"There is no centre anymore. We live in a multipolar world, and culture reflects that." Fatima Bhutto
Posts tagged "Paris"
Sanaë Lemoine: Brittle love

Sanaë Lemoine: Brittle love

Sanaë Lemoine’s debut novel The Margot Affair is narrated by the illegitimate teenage daughter of leading French actress Anouk Louve and prominent politician Bertrand Lapierre. Margot has grown up under a shroud of silence and shame, and as she emerges into adulthood she treads an independent path that threatens to stretch the bonds of family...
A visit to the trenches

A visit to the trenches

One day I heard that some of the British drivers were going to visit the trenches in the University City, and I implored them to let me go with them. My good friend Jack agreed, provided I could get my pass fixed up. For this I needed a recommendation from somebody in a position of...
Deciding not to die

Deciding not to die

Increasingly frequently, when out in the street, I run into people I know, but when I go to kiss them I remember they’re dead and realize to my horror that I’m about to kiss a doppelganger. It’s pretty unsettling, having to stop yourself saying hello to the dead. “Hi Régine!” “Excuse me?” “You’re… you’re not...
Our Lady in peril

Our Lady in peril

Of the night of the fire I remember a kaleidoscope of images, a collision of emotions, in quick succession. Through my kitchen window seeing bright-yellow plumes of smoke coiling into the sky, then rushing down the stairs onto quai de la Tournelle, standing right opposite Notre-Dame’s south rose window, the red and orange tongues of...
Heart to heart

Heart to heart

It’s August in Tunisia, I come across this scene. Before the wrought-iron window frame, in full sunlight, you can come and see what’s happening now as well as what has happened, you can sit and wait for the sounds to return, for the smells, the gestures, the words to revive and it’s suddenly all so...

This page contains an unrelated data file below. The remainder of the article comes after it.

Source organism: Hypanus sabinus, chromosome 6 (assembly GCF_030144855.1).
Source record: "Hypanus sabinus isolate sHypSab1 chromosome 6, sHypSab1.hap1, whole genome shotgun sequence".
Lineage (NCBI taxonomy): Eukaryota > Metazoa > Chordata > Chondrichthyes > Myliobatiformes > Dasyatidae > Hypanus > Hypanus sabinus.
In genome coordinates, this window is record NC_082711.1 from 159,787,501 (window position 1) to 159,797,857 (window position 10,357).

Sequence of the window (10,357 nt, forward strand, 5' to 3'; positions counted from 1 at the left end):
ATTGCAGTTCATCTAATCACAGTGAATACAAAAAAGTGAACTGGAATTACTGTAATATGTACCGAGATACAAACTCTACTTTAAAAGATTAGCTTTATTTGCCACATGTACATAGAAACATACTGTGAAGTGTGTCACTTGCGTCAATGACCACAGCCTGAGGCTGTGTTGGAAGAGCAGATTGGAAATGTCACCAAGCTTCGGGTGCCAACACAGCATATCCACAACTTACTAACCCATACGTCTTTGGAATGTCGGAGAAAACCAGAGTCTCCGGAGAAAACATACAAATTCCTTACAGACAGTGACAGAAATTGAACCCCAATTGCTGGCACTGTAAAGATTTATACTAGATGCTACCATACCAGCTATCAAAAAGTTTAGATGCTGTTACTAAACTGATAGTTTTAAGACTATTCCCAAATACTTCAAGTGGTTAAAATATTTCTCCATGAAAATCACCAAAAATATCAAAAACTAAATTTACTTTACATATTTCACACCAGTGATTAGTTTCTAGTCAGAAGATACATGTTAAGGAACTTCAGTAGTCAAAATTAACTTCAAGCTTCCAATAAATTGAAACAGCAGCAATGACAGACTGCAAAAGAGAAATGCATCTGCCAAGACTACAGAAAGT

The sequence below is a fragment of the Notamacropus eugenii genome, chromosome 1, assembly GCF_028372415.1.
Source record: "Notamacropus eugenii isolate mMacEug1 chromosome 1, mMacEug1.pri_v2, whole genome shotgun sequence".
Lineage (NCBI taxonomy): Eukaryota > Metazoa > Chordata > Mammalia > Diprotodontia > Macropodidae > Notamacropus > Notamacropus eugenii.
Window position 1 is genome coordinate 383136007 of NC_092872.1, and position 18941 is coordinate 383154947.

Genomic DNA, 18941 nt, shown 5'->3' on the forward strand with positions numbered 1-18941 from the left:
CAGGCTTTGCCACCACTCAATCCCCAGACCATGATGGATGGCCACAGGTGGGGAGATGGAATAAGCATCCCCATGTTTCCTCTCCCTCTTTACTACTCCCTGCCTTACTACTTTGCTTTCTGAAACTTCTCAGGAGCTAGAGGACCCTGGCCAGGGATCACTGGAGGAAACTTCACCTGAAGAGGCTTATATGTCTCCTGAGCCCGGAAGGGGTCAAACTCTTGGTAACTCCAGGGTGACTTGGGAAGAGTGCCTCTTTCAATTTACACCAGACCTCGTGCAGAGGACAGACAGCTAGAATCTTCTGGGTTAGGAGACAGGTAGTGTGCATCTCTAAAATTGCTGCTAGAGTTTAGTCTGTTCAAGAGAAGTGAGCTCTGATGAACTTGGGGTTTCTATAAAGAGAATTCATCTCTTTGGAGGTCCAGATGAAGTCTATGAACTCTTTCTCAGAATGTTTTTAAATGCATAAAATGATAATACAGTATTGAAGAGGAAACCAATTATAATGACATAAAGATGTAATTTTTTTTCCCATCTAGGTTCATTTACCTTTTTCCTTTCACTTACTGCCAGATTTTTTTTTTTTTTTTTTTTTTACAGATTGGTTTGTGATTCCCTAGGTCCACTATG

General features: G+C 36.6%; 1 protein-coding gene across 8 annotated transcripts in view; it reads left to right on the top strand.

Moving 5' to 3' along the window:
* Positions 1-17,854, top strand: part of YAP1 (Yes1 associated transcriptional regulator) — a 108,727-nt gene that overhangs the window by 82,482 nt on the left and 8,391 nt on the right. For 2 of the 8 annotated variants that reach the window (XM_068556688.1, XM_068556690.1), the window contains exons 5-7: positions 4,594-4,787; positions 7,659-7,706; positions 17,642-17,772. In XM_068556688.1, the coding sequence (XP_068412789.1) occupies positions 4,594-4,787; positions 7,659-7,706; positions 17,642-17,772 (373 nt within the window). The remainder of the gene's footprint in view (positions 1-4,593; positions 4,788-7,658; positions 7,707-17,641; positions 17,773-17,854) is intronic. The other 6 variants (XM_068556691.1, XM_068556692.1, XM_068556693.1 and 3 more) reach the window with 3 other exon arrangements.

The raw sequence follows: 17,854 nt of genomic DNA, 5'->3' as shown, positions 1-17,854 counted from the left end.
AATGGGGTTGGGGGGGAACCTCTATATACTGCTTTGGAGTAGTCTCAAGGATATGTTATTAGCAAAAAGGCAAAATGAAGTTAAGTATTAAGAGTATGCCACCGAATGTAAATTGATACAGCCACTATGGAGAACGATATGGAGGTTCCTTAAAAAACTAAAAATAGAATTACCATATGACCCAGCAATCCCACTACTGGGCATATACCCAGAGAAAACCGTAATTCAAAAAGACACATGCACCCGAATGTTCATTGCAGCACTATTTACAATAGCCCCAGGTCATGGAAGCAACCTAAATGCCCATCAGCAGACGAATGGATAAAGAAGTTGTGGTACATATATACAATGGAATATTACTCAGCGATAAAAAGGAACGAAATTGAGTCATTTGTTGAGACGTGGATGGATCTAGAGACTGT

More than itself

More than itself

More than a poet, Rilke, one might argue, is a supreme embodiment of a Platonic idea of the artist, a sublime abstraction of the power of art and of words to haunt us and to grant us life. Even when alive, he was less a person than he was a persona, a complex yet intangible...
The view from below

The view from below

Robert Macfarlane’s Underland: A Deep Time Journey has its roots in three ‘surfacings’ that occurred in the spring and summer of 2010: the explosion of the Icelandic volcano Eyjafjallajökull, the Deep Water Horizon blow-out in the Gulf of Mexico, and the entrapment of 33 miners at the San José copper and gold mine in northern...
Leïla Slimani: We are all monsters

Leïla Slimani: We are all monsters

 Leïla Slimani has been in huge demand on the global literary circuit since winning the Prix Goncourt in 2016 with her second novel Chanson douce, which was published in English last year as Lullaby (and in the US as The Perfect Nanny), translated by Sam Taylor. A worldwide bestseller, it opens with the double...
A red sun setting over ruins

A red sun setting over ruins

Modern Greek literature is often viewed with relative suspicion when translated or transposed for the foreign reader beyond its borders; it is deemed perhaps too local and of limited or specialist interest, too parochial and unmodern, or as a weak, nerveless attempt at emulating Western fads and already expired fashions. Greekness is inevitably dominated by...
Great expectations untold

Great expectations untold

In 1949 an Australian man is travelling around Europe – a Europe that has only recently emerged from the cataclysmic shock of WWII, and still very much bears the marks of unhealed, perhaps unhealable searing wounds. This man, Denison Deasey, carries with him an aura of mystery and of multiform tragedy, of fate eluded and...